The title of Gilbert Meilaender’s article “Why Remember?” immediately forces the reader to think about the answer as he or she reads the following passages. The entire article is Meilaender’s struggle to answering his own question by presenting various views on memory and the need to store it. The author’s essential message involves three stages: people should possess the power to erase traumatic, negative memories through medical technological advances such as anti-anxiety medication, people can decide not to erase memories and use past experiences as means of redemption, and that human lives are intermingled, relying on each other for integrating forgotten memories to create a wholesome narrative. However, there are some issues with these claims which Meilaender explains. The first and most basic problem is that humans are surrounded by limitations, both physical and emotional. The most intense limitation is the sense of not knowing how one narrative or story will turn out since all human lives are actually narratives based on the past memories.
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Being able to fight Post Traumatic Stress Disorder by erasing harsh memories is greatly needed as human beings should be required to forget certain life events. Meilaender believes that this is the not only obligated but the only humane thing to do. It is unfair that victims should be forced to remember their injustices and learn to live with the haunting memories. He passionately asks the reader, “Why should they suffer such painful memories if the means to relieve them are at hand?” (21). Even people who have not faced horrible injustices should have the control to organize and select their memories for a wise man only remembers things that will benefit his livelihood, wellbeing and personality. By having organized thoughts, one will work more efficiently and effectively. Gilbert uses a dialogue between Sherlock Holmes and Dr. Watson to demonstrate this point by saying, “Now the skillful workman is very careful indeed as to what he takes into his brain-attic. He will have nothing but the tools which may help him in doing his work, but of these he has a large assortment, and all in the most perfect order” (21).Want an expert to write a paper for you Talk to an operator now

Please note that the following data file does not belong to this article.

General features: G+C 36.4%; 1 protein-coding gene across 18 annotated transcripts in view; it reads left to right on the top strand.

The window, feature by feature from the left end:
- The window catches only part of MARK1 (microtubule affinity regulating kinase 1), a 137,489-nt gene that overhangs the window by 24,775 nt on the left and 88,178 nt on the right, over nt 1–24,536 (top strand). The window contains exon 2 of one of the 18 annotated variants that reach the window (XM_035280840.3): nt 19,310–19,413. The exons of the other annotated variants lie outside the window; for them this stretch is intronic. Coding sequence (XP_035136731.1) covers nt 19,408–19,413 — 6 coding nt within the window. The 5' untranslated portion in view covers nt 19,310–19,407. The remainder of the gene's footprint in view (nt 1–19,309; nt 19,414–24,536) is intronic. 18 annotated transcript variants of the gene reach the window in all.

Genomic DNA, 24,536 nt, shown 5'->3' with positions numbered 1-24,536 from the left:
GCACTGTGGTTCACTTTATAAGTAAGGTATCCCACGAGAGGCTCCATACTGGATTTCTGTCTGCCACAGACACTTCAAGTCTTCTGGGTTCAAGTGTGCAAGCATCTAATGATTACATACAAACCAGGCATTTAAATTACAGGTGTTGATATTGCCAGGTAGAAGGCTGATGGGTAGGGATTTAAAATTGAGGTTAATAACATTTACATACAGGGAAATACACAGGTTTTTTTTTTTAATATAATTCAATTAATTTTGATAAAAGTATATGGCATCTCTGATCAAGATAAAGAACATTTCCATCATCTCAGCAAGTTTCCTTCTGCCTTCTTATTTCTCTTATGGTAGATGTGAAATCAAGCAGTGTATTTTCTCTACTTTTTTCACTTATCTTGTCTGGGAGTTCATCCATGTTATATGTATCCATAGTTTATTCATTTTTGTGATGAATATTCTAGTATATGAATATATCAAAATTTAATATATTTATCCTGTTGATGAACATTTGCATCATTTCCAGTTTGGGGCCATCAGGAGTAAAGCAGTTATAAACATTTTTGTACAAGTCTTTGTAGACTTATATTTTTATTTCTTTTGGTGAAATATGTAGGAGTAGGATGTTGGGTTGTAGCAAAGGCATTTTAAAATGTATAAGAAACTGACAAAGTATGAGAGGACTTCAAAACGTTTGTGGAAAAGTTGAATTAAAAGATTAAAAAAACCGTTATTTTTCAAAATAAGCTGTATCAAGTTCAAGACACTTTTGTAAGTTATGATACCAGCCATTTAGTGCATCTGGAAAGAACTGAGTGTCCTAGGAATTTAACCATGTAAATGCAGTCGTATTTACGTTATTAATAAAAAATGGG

Meilaender’s position about the purpose or erasing memory is at stake here, so he becomes his own critic and shows the challenges posed. Even though people are able to delete certain memories through beta blocker anti-anxiety medication, this will pose high risk problems in the legal system when witness accounts are required to punish criminals. The author mainly cares about the pain people feel when forced to witness certain crimes and wants to reach out the reader, acquiring empathy for the victims who did not choose the negative events to happen in their lives. Regarding Hermann Goering’s son, Gilbert quotes David Novak who states, “Hermann Goering’s son did not choose to be Hermann Goering’s son; he did not choose to be born a German in the 1930s. What he did choose, however, was to make his own life in a place where everyone assumes a new name, in a place not of Germany or even of this world” (22).